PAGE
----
The first MT4 had a torpedo shape for which he received the nickname ' Catfish '. His first appearance was in the circuits on the Grand Prix of Pescara 1948 piloted by Franco Carnacchia . But in his second competition, the Grand Prix of Naples with Luigi Villoresi as a pilot, and got his first victory in the GP championship. This victory of an OSCA to larger and more powerful rivals was what brought the brand fame and reputation necessary to attract customers and have thus gradually be introducing resources to successive improvements in MT4 . In the following years he won many victories, both in Europe and in the United States, in some of the toughest competitions like the Targa Florio , Le Mans and the Mille Miglia , often beating his rivals with bigger and more powerful engines. The key was always in the power to weight ratio and a preoccupation with the agility and maneuverability of the car, making them all very effective in circuits. production of MT4 lasted until 1957, being replaced by the OSCA 750S . The quality of the engine Twin Cam OSCA made FIAT to notice them and to sign an agreement has been since 1959 which the 1200 FIAT coupe and convertible could ride a motor OSCA . In 1963 the Fiat 1300/1500 also had an engine OSCA as an option, but in 1966 FIAT did not renew the agreement because it already had its own engine Twin Cam for the Fiat 124 . Three years before the brothers Maserati would sell the brand to Count Domenico Augusta , brand owner MV Augusta , who kept producing small sports under the brand OSCA from 1963 to 1967 when the brand finally disappeared. Of all the OSCA MT4 built some of the most beautiful are bodied by Vignale . In 1952 only four units MT4 were sent to coachbuilder Vignale to give them body (three berlinettas and barchetta ). Of the four the most radical aspect corresponds to the chassis # 1120 .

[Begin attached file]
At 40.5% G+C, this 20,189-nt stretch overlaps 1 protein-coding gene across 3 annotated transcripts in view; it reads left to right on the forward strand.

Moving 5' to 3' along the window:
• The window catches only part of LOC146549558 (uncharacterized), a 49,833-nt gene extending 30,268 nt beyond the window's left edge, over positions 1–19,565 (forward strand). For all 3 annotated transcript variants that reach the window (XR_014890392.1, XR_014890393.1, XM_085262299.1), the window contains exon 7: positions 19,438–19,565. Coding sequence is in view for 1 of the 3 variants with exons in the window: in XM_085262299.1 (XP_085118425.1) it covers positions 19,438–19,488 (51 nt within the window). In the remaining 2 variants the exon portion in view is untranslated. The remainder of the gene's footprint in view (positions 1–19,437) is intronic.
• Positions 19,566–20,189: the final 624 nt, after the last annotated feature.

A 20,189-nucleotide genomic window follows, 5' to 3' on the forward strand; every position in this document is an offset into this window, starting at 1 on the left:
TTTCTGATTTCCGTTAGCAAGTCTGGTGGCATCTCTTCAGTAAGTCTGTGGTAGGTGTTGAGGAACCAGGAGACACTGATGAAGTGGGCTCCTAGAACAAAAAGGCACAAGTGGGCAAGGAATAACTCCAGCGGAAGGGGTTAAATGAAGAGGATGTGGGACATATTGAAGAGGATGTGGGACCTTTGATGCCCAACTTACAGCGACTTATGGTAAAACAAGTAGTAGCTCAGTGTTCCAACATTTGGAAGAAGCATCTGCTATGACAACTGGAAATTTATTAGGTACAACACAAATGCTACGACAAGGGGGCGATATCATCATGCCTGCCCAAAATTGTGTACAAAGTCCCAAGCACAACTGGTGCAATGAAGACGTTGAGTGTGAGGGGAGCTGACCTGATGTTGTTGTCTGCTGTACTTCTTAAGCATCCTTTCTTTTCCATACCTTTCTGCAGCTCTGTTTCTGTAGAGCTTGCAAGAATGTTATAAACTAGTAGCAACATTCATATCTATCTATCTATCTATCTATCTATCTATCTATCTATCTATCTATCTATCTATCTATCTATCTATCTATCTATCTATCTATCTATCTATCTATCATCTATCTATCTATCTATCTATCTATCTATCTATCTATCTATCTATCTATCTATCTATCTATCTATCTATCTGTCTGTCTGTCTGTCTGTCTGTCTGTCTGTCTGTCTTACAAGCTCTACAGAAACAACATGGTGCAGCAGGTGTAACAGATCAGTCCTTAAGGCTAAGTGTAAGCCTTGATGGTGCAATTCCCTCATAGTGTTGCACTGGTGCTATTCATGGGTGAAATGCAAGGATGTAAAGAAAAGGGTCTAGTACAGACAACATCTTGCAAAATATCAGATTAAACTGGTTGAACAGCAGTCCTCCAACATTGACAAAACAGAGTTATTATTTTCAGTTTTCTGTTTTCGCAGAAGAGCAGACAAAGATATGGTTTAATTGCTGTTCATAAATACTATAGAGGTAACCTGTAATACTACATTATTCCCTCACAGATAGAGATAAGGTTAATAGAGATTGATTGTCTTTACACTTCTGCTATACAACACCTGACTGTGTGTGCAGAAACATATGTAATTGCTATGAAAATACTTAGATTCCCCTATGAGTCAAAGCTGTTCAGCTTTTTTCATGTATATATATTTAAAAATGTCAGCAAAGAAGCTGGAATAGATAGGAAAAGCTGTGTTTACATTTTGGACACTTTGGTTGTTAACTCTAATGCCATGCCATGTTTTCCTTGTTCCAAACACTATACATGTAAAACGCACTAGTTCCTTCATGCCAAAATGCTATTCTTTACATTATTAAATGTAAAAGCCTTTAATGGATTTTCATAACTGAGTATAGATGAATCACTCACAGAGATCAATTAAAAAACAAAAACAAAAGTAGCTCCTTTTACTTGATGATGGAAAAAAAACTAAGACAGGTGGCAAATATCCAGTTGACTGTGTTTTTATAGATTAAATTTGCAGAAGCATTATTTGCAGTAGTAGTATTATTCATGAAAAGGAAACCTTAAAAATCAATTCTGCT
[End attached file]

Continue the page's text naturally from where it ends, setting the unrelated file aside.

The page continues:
This chassis, equipped with 1342cc engine, was purchased by Dr. Mario Damonte , a successful chemical Turin commissioned Vignale to build a coupe body type with the idea of participating in Le Mans . Vignale built her a beautiful body berlinetta but with radical forms for front wheel arches designed to allow better motor ventilation and front drum brakes. Almost the entire surface of the front was dominated by air intakes to the point that the headlights are one of the few obstacles to air on the front. The body embraces the front wheels just above, but exposes the back, allowing better circulation of air from the engine and brakes out. The car's interior was minimalist, designed for racing. The windshield had three limpiaprabrisas, the normal two plus a third that ran from the ceiling to ensure the most sweeping possible glass area. To improve ventilation inside the cabin a vent circular rear window was installed. The carrorecia was painted in two colors. The car participated in Le Mans in 1952 in the category of 1500cc (with a 1342cc engine only), the first OSCA compete in as mythical race. At the wheel of the car was the Dr. Damonte , accompanied by a co-driver only know it was called Martial . Despite the large dynamic qualities of the car broke the clutch area Arnage , and pilot and copilot had to push the car a little over two miles back to the pits. When trying to fix the clutch saw it was not repairable and had to abandon the race, to despair of Dr. Damonte . 's car was upgraded to participate in Le Mans the following year. The most visible change was a new, more conventional front headlights with fully collected by the shape of the carrocería.También the engine was changed to one of 1092cc to participate in the 1100cc category. This time the body was simply polished aluminum, without any coat of paint, just with the added competition numbers. Again the own Dr. Damonte was included as one of the pilots, being the passenger Pierre Louis Dreyfus 'Helde' .